My online career began way back when Sony DiscMans still roamed the Earth – in 1994. One of many sermons we preached in those days is that by developing a website, you could reach a <shouts> "GLOBAL CUSTOMER BASE." </shouts>. At that time, the world was still very big conceptually. Digital communications was still in its infancy, and large businesses and brands that constructed a digital presence did so in a cautiously optimistic manner.
When my colleagues and I sat around talking shop and trying to figure out this new medium, we understood the potential of marketing on a global level. But we were naïve to think we had a clue about the best way to actually engage and differentiate messaging within this planetary possibility.
The first timid adoption of this notion was typically in the form of tiny little flag icons integrated with the universal navigation. They were the gateway to a full-fledged website blown out in that particular given language. Some businesses would step up to the plate and do just that, while others would create obscenely large graphics that told you to call a toll-free number with a multilingual operator who is "standing by."
However that model went out the window with Monica Lewinsky's 15 minutes of fame.
"It’s almost crucial to be multilingual in 2014. English is not the only language of business, and it is important to communicate with customers and potential customers in their native language. Having to hire people in each county is difficult and expensive, which is why we’ve built Transfluent, a service that provides access to over 50,000 translators in 100 languages around the world, 24/7.
Rather than having you to communicate with a translation agency, which tends to be slow and tedious, we’ve integrated the service directly to the tools businesses most commonly use. I honestly think the holy grail of conquering global business is being able to really connect with customers - not just through a static website, but through dialog that happens in social media and via email and chat." ~ Jani Penttinen | CEO & founder, Transfluent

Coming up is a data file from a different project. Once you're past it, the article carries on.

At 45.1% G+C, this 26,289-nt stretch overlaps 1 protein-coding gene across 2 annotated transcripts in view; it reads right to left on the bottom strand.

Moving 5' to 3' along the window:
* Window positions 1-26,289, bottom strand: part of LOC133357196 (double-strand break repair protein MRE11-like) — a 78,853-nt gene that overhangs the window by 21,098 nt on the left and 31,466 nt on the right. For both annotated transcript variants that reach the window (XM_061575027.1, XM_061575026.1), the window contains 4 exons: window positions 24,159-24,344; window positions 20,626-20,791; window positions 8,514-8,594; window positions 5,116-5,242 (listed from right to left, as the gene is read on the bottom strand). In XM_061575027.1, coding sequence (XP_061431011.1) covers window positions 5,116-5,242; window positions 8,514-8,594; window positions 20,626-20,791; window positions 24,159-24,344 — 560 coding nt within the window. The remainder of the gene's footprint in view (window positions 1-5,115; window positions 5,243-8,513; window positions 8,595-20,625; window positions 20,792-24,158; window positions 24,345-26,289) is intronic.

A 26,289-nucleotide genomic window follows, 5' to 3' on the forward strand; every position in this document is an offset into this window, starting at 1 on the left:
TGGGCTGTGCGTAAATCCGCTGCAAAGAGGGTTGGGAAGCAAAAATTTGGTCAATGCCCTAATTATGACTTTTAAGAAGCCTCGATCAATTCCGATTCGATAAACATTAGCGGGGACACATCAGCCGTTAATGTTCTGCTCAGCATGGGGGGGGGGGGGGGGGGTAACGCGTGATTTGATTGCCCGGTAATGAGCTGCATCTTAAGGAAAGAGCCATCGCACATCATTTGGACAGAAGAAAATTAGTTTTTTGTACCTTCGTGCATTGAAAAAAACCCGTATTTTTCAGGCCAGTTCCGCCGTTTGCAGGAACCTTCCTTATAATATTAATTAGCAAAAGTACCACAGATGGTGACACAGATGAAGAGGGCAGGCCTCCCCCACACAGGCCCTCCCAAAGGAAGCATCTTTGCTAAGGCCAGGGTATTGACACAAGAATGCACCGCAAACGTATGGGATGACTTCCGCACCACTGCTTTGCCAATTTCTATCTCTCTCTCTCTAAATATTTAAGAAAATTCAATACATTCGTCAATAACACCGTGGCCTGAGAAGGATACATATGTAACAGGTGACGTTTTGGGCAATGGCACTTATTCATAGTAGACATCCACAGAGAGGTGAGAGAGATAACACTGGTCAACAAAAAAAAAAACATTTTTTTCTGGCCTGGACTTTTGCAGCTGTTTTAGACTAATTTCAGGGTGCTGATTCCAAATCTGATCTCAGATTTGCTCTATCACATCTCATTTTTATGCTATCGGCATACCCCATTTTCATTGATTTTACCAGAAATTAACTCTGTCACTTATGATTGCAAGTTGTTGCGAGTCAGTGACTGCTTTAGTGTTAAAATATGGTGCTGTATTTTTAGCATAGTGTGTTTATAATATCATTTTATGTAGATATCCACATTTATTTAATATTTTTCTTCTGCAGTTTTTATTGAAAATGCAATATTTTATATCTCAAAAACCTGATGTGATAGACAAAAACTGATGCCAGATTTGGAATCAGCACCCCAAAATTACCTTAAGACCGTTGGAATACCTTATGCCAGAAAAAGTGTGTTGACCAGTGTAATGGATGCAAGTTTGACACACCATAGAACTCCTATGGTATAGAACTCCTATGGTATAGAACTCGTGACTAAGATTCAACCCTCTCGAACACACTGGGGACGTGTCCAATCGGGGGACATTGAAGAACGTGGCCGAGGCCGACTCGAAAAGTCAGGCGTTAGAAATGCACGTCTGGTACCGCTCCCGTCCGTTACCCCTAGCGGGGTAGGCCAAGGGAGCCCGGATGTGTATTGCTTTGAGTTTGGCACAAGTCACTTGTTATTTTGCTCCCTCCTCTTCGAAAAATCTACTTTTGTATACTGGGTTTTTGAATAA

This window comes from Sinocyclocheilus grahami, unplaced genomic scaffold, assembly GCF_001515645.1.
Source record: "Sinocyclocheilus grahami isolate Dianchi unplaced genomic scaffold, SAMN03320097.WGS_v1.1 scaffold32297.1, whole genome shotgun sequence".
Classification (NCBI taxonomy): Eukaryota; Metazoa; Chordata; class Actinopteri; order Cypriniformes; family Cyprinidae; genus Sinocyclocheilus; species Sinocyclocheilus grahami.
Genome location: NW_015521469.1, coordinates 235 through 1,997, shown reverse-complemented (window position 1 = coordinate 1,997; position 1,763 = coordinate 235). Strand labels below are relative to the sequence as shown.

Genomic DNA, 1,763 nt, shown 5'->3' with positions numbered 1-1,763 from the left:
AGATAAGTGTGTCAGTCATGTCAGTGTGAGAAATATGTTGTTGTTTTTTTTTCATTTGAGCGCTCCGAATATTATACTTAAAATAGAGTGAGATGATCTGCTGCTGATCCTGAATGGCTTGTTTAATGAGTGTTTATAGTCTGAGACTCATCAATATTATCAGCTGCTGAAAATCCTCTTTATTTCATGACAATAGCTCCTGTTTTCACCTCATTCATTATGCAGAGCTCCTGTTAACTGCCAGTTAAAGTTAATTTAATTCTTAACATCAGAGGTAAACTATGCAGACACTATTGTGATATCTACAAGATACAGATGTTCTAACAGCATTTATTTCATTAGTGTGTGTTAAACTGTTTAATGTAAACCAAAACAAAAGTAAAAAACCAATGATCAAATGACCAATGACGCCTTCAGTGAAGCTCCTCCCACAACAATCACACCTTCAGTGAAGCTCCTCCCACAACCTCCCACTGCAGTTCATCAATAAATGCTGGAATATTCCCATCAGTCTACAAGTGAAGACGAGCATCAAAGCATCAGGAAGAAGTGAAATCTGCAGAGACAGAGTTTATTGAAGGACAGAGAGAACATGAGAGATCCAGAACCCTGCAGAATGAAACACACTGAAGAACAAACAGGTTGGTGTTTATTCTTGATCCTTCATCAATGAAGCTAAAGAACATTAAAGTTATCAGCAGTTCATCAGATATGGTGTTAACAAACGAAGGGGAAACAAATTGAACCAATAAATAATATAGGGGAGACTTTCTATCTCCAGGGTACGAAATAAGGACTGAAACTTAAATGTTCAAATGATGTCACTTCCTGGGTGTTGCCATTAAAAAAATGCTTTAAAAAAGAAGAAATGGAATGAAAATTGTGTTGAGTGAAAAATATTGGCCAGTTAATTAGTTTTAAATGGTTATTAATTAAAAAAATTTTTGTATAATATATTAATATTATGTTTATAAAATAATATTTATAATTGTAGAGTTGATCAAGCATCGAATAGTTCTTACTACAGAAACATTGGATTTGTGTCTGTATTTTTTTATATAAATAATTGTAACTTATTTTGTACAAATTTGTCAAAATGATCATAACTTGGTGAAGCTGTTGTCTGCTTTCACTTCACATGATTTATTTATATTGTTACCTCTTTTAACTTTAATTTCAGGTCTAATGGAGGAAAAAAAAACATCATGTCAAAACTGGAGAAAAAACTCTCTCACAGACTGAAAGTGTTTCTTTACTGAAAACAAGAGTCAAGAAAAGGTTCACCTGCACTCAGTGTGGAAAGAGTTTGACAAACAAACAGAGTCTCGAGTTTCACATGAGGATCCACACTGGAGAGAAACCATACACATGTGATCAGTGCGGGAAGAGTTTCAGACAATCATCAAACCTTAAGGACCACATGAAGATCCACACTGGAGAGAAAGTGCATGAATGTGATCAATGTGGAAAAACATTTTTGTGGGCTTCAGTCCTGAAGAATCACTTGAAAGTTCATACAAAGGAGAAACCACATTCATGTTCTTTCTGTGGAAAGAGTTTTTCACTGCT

Even now, when our perception of the planet's size has shrunk to that of a basketball, the willingness for an actual global business methodology is often seen as an unnecessarily daunting task. Now more than ever, you should go back to the drawing board and assess where your brand should be positioned at a global level. I'm not insinuating that all business and brands need to have a global footprint. But what is necessary is to determine whether you should or should not construct the proper model.
Naturally, as it always does in business, it breaks down to the goals and objectives of your particular organization.
- Do you have office outside the United States? Even if the vast majority of your clients are within the United States, what percentage of them are Hispanic or non-English speaking? If answering those questions reveals an emerging market external to the United States, have you crafted a mission, services and products, and marketing message to meet and speak to that geographical audience?
- Do you have specific goals (sales, customer service, etc.) that are specific to your unique region and globally? This is important because it can change the channels through which you speak to your audience in. Not all media, social and/or otherwise, is appropriate for all locations.